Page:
Cue the surprised faces and the rehearsed gasps. A poll conducted by ESPN stated that LeBron’s popularity has fallen by 50% since last year. It’s not shocking that people are taking him off of their favorite players’ list. Usually, favorites are determined by personality and actions primarily off of the court instead of stat sheets and actually athletic ability. Yet, the NBA’s popularity has gone up more than a few notches. I wonder why.
A lot of people say that LeBron did irreparable harm to his brand by making the move to Miami. His legacy will never be the same, blah blah blah and the rest of that nonsense. Let’s be honest about professional athletes. The primary goal is to win the biggest title possible and make money doing so. Fans may not being buying the man’s jersey as much as they were when he was in Cleveland, but his chances of winning have grown and he has most recently become an ambassador for Audemars Piguet Watches. At this point, I don’t think he really cares too much about a popularity contest. Do you?
Attacking Russell Westbrook is the easiest to do because he is the only player being criticized when you turn on the television. He deserves a bit of it. Westbrook lacks the true point guard skills that will take his position play to the next level. What people are not taking into account is that he never played the position before. Although there may be spurts of excellence, he is still becoming acclimated to his role next to Kevin Durant.
But, critics are wrong in saying that he should not shoot or penetrate much. Penetration is his strength. He is usually the most athletic man on the floor and when he sees a mismatch he takes continuous advantage of it. Poor shot selection comes with the NBA territory. There are times when even Kobe Bryant, Derrick Rose and LeBron James choose their spots on the floor without putting much thought behind it. Continue reading Russell Westbrook Isn’t Oklahoma City’s Biggest Issue
James Harden deserves an Oscar for the acting job he did with Tyson Chandler that resulted in a technical foul. I guess Chandler and the Mavericks got the last laugh because the tech was rescinded and Dallas won the game. I may be rooting for OKC in this series, but even I have to admit that the flop Harden did after a weak unintentional elbow from Chandler was ridiculous.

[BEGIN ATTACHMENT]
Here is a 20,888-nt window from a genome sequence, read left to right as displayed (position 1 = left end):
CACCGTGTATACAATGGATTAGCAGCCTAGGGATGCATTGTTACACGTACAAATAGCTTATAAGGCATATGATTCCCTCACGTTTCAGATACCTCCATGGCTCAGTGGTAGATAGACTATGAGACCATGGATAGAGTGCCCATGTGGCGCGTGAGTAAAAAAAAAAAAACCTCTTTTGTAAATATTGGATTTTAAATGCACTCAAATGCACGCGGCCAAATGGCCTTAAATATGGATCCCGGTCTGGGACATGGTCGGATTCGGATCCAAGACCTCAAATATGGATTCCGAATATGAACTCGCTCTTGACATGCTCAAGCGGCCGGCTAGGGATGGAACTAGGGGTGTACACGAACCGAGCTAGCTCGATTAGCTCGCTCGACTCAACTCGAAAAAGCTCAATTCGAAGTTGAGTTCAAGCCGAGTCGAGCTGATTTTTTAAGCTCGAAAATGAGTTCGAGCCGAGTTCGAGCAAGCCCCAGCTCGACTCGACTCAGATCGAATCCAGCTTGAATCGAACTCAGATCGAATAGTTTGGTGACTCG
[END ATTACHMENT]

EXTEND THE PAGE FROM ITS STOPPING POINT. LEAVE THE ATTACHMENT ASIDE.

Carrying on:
People have to understand that it is a part of the game though. Oklahoma City was down 19 points in the third quarter and the lead did not seem to be shifting in their favor. As a competitor, it is his job to do everything and anything necessary to give his team an edge over their opponents. That technical on Chandler forced Coach Rick Carlisle to take him out for the last 4:43 of the third quarter and the Thunder cut their deficit from 21 points to 14. Continue reading Tyson Chandler Has One Less Technical Foul To Worry About In The Postseason
It is amazing how Brendan Haywood manages to take the spotlight off of his own illegitimate hoop defense and put the blame on the lackadaisical efforts of Dallas’ perimeter defense. Give it a rest sir. You let someone 33 lbs lighter and 3 inches shorter out-jump and embarrass you at your own court. Attacking Peja Stojakovic for his perimeter defense at a shootaround should not be the first order of business for anyone on the team.
Everyone except for Dirk Nowitzki should keep their mouths shut while they are walking into OKC with the series tied at 1-1. I’d also like to point out that throughout the playoffs, Lakers series included, Haywood has only managed 4.8 rebounds and 1 block per. Continue reading Brendan Haywood Blames Stojakovic for Kevin Durant's Poster Style Dunk